The point of this whole article is to prove that if you have the desire to create and build, its going to carry you through the hurdles of coding regardless of how little you know.


If you’re reading this and currently struggling with your idea for an app, leave me a comment! I’d be happy to talk about your process and help you along.


Changing My Mindset: Coding is a Marathon

Photo by Robert Murray on Unsplash

I used to hold this idea that learning code was something that I needed to plunge full force into. Spend hours each day coding until I couldn’t stand to look at my screen any longer and get up to speed as quickly as possible. While Im sure this can work for some people, it sure as hell flopped for me. Only until recently have I changed that awful “sprint” mindset where I attempted to get the most done in the shortest amount of time. Although some blame should be placed on these coding ‘bootcamps’ that have been popping up all over the place promising to get you job ready in as little as 3-6 months. This propagates this ‘sprint’ learning mindset that many people then adopt as the norm for a code-learning timeframe.

If you’ve done any programming, you know that it is like learning an entirely different way of thinking. You’re essentially re-wiring your brain to follow an oder of operations that feels almost inhuman (which well, it is). For me to get my mind wrapped around a lot of these concepts it took time to let these concepts marinate. After trying and failing for many months to put in multiple hours of coding every day, I finally had a series of breakthroughs that changed my thought process on the whole thing.

1.) I realized that I will forever be learning how to code and that there’s no end-game to this. Once that reality hit, this learning time-frame which was arbitrarily short and ever moving forward was abolished. I now realized I can easily learn in little chunks every day and be better off than attempting to blast ass through huge concepts in record time.

2.) I surprisingly found out that Im most receptive and learn best early in the morning before work. This was mind-blowing because I’ve always been a night owl and have done any and everything after 5pm. Once I realized this I made it apart of my routine to wake up an hour early and code in my company’s cafe until 8am hits. I’ve tried coding at home and have a lot less luck than if I leave the house.

3.) Much like having a workout buddy in the gym makes you more accountable, having a coding buddy is just as beneficial. So every morning me and a coworker meet up to work on our own projects. My coworker actually isn’t even learning code, she’s just working on her own side project but the fact that we both set a goal to meet every morning helps keep us accountable and consistent.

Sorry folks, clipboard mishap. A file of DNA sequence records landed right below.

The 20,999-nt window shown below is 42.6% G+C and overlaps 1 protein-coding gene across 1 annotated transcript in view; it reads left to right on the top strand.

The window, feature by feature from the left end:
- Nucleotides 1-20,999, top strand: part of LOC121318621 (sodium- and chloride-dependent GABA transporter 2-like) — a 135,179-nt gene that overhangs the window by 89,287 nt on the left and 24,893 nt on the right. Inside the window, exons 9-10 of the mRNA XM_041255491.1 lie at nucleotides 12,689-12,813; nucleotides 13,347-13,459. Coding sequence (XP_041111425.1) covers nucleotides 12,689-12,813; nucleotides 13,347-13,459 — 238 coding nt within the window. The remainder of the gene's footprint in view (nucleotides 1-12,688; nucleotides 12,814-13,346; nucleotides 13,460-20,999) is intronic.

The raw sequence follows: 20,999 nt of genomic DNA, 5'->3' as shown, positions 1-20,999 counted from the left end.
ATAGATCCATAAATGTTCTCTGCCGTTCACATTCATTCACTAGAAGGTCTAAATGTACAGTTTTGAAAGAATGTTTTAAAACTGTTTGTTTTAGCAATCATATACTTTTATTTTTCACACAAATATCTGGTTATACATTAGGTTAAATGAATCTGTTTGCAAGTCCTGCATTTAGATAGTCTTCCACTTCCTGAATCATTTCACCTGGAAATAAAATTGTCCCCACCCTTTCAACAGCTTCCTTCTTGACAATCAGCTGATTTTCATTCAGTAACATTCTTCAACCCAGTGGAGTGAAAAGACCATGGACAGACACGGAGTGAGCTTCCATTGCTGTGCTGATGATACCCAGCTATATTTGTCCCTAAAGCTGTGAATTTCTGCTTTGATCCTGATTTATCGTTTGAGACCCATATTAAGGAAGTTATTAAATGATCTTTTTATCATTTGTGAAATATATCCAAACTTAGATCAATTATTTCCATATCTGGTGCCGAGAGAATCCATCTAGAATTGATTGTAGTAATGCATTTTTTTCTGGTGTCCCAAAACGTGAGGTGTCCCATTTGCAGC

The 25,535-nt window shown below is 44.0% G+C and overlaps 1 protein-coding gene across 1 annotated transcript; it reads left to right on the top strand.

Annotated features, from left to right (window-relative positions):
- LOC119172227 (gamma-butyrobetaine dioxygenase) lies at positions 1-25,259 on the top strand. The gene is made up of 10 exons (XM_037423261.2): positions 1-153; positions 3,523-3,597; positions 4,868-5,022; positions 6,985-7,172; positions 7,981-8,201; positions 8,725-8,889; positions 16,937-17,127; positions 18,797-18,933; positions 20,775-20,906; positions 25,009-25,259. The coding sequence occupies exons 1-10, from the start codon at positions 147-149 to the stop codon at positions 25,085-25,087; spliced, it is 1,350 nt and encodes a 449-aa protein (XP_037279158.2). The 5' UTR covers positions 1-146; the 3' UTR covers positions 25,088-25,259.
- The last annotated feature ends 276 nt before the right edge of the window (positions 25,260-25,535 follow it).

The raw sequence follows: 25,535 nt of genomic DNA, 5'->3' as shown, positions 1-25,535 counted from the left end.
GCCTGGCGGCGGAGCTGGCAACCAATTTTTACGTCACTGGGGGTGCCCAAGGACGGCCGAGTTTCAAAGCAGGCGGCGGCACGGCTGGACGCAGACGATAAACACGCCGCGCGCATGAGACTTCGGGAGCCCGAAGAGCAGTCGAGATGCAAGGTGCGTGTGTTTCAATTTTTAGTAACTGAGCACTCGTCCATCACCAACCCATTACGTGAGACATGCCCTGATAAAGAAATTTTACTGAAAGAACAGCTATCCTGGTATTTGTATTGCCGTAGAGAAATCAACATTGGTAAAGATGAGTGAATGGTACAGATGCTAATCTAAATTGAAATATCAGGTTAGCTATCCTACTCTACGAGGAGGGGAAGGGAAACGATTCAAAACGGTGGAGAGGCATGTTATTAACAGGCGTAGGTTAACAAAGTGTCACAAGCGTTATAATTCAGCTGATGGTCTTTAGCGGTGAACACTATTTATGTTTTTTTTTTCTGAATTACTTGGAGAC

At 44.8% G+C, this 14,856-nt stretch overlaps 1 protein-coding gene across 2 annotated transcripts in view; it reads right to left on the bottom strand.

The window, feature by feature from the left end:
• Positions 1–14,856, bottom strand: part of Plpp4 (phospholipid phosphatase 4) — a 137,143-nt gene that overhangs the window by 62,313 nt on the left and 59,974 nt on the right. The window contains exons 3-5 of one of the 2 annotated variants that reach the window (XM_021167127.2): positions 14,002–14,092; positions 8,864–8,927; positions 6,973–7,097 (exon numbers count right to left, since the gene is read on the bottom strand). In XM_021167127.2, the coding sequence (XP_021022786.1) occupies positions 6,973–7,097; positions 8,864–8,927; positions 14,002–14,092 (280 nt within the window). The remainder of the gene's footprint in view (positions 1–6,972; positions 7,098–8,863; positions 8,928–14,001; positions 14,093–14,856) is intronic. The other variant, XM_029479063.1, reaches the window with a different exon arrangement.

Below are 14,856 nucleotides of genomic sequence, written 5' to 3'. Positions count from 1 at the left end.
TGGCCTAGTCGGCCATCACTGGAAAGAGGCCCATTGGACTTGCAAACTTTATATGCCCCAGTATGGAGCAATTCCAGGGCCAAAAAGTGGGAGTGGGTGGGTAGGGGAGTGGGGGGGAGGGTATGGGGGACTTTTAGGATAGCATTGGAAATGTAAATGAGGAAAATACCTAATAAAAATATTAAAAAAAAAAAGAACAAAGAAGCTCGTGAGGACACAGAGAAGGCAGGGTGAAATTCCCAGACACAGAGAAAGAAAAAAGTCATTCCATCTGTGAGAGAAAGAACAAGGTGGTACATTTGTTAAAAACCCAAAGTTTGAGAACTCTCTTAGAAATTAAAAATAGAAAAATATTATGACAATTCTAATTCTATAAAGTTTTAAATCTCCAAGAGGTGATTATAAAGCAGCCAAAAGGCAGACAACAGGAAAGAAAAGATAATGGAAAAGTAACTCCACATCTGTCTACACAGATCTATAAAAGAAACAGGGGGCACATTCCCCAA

There ya have it, those 3 changes above have made a world of difference for me. Ironically, the whole idea is to do less but do less more often. Its consistency that has been the driving variable of success these past few months. Lastly I want to mention that I’ve included a new portion of the site dedicated to my daily coding activities. I initially kept a log of what I learned/accomplished in a Google Doc but I figure might as well share it with the world.

Set Sails To … This General Direction!

Every aspiring developer has experienced this conundrum before:

“I sure do want to learn code! Hmm I wonder what language I should learn? My coworker said I should learn PHP, another friend told me just go straight Javasctipt, I think someone else mentioned emerald…or was it ruby? Oh and my great grandpa still swears by CBOL. I’ll just learn them all!”

Then there’s the suffocating realization about 6 Codecademy lessons later that its not going to be as easy as you initially thought. Unless your goal was to log ‘Hello World’.

I’ve gone through this gambit more times than I’d like to admit. Its only a recent phenomena that I’ve actually stuck with coding consistently but there was a lot realizations I had to come to grips with before I got to this point. I’m still kind of stuck in this loop because I initially started out 1 year ago dead set on JavaScript but recently found that PHP is actually going to be the language I personally have the best chance at landing a dev role with (this is purely circumstantial in my case).

While there are definitely some nerds destined to be strict C++ programmers from the day they were weened off their mother’s teet, most of us have to go through the hellish paradox of choice when it comes to languages. As with all the advice you hear, just pick one and stick with it. A lot of the principles of one language are universal to all languages. I’m still trying to imprint that advice in my own head as I’ve flip-flopped between 6 or so languages but its just now sinking in.

Another fear of committing to a language is, “What if this language is outdated by the time I learn it? Will I be able to  apply it a year or two from now?”.Do me a favor, go on and just type in ‘FORTRAN’ and look at the results. I rest my case.

Moral of the story is, don’t sweat it. Whatever you choose you will be just fine in the end. Its your persistence and perseverance that matters most so work on those two qualities and you’re set.